By Carmen Iguina and Zara Lockshin
By the time Credy Madrid Calderon fled Honduras and sought asylum in the United States, he had been threatened, shot at and severely beaten by local gangs. Arriving in the United States, however, did not mean sanctuary for Credy. Instead of being reunited with his wife and children, all U.S. citizens, Credy found himself in an immigration jail. He waited there for months, uncertain of whether he would even get the chance to explain to a judge why he faced certain death if he was sent back to Honduras.
Like thousands of other asylum seekers, Credy was waiting for an asylum officer to complete his “reasonable fear determination” so that he could move forward with his case. This screening process applies to asylum seekers, like Credy, who have been deported and return to the United States seeking protection. Immigration laws require that these “reasonable fear determinations” be completed within 10 days. But immigration officials routinely ignored the 10-day requirement, taking an average of approximately four months in 2013 to complete a reasonable fear determination, and much longer in some parts of the country.
Asylum-seekers such as Credy were stuck in legal limbo and losing hope. Incarcerated in immigration jails, many abandoned their claims and decided to face persecution back home rather than languish behind bars in this country, often in deplorable conditions. So the ACLU of Southern California, along with the ACLU of Northern California, the National Immigrant Justice Center and the law firm of Reed Smith LLP, filed a nation-wide class-action lawsuit to force the government to follow the law, end the unreasonable and unjustifiable delays of asylum seekers’ cases, and make sure their claims were processed in a timely manner.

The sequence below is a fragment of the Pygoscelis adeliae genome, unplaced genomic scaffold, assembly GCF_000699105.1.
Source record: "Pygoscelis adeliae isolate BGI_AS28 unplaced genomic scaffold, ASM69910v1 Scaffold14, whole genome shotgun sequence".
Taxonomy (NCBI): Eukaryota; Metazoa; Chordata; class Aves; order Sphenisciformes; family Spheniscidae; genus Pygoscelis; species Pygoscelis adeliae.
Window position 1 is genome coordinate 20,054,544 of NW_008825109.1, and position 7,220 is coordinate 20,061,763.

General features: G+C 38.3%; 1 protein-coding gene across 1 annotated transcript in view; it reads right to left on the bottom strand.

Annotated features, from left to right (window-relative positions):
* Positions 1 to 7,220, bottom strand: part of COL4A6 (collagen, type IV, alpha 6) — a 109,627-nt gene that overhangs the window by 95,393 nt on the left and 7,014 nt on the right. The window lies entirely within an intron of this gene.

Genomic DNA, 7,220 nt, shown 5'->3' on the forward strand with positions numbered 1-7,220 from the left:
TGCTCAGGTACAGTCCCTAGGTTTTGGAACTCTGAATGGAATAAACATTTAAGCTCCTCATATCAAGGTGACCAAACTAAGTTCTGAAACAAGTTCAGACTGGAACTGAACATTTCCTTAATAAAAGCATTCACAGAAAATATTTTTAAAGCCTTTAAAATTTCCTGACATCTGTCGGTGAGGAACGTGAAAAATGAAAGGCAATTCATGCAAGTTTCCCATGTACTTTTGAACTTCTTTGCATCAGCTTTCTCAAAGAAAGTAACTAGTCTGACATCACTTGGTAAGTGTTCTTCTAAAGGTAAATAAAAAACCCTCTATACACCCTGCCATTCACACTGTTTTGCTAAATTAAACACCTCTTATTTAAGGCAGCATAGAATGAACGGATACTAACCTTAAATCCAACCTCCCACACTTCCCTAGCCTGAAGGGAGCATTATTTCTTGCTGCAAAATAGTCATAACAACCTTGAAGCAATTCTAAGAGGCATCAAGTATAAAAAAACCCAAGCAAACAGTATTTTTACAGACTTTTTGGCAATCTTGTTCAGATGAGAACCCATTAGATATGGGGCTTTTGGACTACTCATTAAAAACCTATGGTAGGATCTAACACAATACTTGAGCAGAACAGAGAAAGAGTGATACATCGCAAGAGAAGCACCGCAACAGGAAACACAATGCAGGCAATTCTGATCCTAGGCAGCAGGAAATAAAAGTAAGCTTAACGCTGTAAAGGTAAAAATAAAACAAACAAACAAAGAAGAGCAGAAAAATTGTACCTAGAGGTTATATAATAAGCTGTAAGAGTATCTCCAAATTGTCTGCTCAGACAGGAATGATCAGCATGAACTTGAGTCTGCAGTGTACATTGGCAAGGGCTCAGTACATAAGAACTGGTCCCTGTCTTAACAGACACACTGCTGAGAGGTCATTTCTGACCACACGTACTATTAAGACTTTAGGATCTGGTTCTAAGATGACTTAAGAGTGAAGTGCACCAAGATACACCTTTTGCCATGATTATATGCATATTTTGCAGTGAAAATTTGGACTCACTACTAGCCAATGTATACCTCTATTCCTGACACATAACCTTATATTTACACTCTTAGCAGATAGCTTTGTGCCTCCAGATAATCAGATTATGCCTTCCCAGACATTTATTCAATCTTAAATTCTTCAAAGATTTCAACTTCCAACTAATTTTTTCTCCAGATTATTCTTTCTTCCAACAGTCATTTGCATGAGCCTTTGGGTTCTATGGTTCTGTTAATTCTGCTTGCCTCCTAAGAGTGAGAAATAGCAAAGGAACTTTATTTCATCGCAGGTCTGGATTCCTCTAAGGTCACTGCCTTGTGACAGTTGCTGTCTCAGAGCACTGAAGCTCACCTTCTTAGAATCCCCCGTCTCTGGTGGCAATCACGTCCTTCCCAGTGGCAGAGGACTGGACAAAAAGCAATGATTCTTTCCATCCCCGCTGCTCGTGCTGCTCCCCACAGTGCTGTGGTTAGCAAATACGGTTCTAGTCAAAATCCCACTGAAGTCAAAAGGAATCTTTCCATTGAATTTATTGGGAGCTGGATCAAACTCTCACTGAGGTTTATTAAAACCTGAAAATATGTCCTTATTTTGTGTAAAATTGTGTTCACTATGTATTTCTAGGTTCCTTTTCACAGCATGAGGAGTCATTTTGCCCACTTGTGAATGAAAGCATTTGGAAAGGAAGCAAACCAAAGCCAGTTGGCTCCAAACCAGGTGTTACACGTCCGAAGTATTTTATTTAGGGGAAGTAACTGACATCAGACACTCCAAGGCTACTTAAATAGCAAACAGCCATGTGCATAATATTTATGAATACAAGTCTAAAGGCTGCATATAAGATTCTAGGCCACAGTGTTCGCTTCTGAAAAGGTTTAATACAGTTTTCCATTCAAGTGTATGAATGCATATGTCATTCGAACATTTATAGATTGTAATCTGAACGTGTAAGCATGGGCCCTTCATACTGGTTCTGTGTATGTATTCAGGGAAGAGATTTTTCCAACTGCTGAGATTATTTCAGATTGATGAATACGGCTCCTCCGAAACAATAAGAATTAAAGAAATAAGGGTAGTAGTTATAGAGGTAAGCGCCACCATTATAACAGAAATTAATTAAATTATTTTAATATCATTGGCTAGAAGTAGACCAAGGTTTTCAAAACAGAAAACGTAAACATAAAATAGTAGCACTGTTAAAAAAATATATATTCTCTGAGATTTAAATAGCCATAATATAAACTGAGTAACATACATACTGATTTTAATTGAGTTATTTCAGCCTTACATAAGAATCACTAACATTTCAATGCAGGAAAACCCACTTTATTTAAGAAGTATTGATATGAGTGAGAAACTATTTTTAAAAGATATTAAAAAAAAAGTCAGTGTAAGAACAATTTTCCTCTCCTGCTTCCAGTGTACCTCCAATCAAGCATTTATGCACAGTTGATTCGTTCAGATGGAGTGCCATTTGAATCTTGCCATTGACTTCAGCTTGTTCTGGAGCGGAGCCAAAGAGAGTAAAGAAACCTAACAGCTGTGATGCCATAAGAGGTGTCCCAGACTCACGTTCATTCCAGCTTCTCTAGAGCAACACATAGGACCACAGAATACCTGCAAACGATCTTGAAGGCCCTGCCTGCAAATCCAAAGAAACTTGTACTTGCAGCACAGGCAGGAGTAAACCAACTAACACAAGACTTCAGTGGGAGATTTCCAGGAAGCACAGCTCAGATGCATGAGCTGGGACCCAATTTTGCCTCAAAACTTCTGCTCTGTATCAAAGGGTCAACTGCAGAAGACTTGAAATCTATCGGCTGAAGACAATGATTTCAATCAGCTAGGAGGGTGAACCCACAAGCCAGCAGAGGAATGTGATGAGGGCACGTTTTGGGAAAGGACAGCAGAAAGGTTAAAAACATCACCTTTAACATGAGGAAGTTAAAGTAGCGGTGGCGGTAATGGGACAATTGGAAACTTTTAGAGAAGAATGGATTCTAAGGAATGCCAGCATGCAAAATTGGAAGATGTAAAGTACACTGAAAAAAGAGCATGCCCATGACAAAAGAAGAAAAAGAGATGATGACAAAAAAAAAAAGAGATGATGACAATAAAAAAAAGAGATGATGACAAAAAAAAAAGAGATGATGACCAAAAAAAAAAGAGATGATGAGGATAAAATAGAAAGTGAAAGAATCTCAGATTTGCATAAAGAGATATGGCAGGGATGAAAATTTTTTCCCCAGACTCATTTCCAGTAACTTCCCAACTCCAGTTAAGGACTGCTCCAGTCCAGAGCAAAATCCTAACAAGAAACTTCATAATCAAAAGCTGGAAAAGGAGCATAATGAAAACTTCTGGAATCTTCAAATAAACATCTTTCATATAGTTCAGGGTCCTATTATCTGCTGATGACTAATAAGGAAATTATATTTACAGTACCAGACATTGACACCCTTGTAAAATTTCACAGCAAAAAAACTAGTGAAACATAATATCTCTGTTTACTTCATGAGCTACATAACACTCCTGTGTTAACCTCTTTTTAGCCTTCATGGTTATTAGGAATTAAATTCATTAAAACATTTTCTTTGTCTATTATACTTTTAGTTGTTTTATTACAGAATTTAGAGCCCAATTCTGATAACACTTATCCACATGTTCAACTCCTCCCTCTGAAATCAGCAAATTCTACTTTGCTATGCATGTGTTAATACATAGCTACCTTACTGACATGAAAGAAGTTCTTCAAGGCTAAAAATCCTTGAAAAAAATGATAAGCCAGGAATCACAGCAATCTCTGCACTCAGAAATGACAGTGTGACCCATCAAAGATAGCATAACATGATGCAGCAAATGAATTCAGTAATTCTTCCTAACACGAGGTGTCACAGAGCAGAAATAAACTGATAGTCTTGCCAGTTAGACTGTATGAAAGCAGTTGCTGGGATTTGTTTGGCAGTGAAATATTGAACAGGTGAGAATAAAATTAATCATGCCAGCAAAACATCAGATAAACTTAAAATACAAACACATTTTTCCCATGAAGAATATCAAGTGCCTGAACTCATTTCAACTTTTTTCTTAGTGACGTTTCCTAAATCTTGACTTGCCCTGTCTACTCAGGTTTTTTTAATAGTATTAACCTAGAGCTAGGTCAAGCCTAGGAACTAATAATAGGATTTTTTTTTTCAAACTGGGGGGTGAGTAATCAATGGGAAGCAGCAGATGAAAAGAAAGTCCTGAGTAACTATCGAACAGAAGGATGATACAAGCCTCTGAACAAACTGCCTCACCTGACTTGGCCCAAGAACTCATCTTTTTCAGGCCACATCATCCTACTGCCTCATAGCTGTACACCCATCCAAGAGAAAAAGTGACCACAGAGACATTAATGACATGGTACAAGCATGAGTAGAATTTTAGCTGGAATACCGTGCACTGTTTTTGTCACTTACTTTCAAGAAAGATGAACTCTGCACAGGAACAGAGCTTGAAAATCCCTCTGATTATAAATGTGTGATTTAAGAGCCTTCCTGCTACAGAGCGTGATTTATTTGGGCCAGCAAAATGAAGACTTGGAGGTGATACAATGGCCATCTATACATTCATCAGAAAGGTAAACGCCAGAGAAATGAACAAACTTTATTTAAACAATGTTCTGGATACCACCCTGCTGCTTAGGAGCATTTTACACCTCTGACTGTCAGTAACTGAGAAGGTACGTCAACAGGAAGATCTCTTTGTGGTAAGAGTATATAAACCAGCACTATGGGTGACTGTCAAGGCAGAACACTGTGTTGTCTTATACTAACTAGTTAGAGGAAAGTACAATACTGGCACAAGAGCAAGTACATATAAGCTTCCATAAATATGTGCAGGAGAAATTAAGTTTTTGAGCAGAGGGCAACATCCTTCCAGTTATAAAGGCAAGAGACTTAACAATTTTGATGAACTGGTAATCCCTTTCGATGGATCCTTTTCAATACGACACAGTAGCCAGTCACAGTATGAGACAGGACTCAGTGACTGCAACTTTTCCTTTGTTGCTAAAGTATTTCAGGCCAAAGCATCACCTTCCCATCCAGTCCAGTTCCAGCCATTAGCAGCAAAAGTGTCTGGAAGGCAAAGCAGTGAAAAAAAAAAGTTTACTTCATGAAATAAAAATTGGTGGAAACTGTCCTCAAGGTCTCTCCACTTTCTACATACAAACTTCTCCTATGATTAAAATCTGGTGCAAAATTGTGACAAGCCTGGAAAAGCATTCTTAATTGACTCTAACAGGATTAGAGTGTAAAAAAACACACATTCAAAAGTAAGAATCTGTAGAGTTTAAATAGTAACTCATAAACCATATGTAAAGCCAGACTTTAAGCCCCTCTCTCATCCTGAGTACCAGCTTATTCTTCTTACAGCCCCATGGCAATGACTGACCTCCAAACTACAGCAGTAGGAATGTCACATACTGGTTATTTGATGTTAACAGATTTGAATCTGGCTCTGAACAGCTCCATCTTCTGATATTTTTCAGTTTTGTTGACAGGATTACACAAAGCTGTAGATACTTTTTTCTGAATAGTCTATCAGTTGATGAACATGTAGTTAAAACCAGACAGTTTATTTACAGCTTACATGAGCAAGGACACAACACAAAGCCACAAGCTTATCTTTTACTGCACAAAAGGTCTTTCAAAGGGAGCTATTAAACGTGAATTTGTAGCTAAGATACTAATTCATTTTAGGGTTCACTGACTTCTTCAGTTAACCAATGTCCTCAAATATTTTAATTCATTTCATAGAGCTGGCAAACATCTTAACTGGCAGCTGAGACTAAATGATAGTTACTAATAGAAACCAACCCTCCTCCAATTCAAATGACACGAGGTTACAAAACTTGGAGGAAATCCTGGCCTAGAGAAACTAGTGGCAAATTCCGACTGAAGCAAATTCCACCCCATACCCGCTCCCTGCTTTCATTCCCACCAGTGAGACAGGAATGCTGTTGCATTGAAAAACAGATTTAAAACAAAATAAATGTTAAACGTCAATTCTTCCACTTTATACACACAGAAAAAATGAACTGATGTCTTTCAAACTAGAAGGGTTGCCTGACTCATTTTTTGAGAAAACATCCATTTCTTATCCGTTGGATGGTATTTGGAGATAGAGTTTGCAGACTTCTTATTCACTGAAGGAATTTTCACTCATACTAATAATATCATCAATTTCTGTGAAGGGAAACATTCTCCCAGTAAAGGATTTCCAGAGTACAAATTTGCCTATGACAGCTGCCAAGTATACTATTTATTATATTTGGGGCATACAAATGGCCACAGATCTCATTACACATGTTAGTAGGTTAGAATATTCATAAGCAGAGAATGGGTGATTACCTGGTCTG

Those unjustifiable delays will hopefully end today under a settlement reached with Immigration and Customs Enforcement and U.S. Citizenship and Immigration Services, the federal agencies in charge of processing these asylum seekers’ claims. Under the settlement, individuals who express a fear of persecution in their home countries and who must go through the “reasonable fear determination” process will have their case referred to USCIS within an average of five days, and USCIS officials must decide whether that fear is reasonable within an average of 10 days from the time the case is referred.
People seeking asylum have suffered enough trauma. The new settlement assures them that the government will not compound their suffering by delaying review of their claims for asylum in this country, where they seek refuge and safety.
Carmen Iguina is staff attorney at the ACLU of Southern California. Zara Lockshin works in the communications department at the ACLU of Southern California. Follow ACLU_SoCal.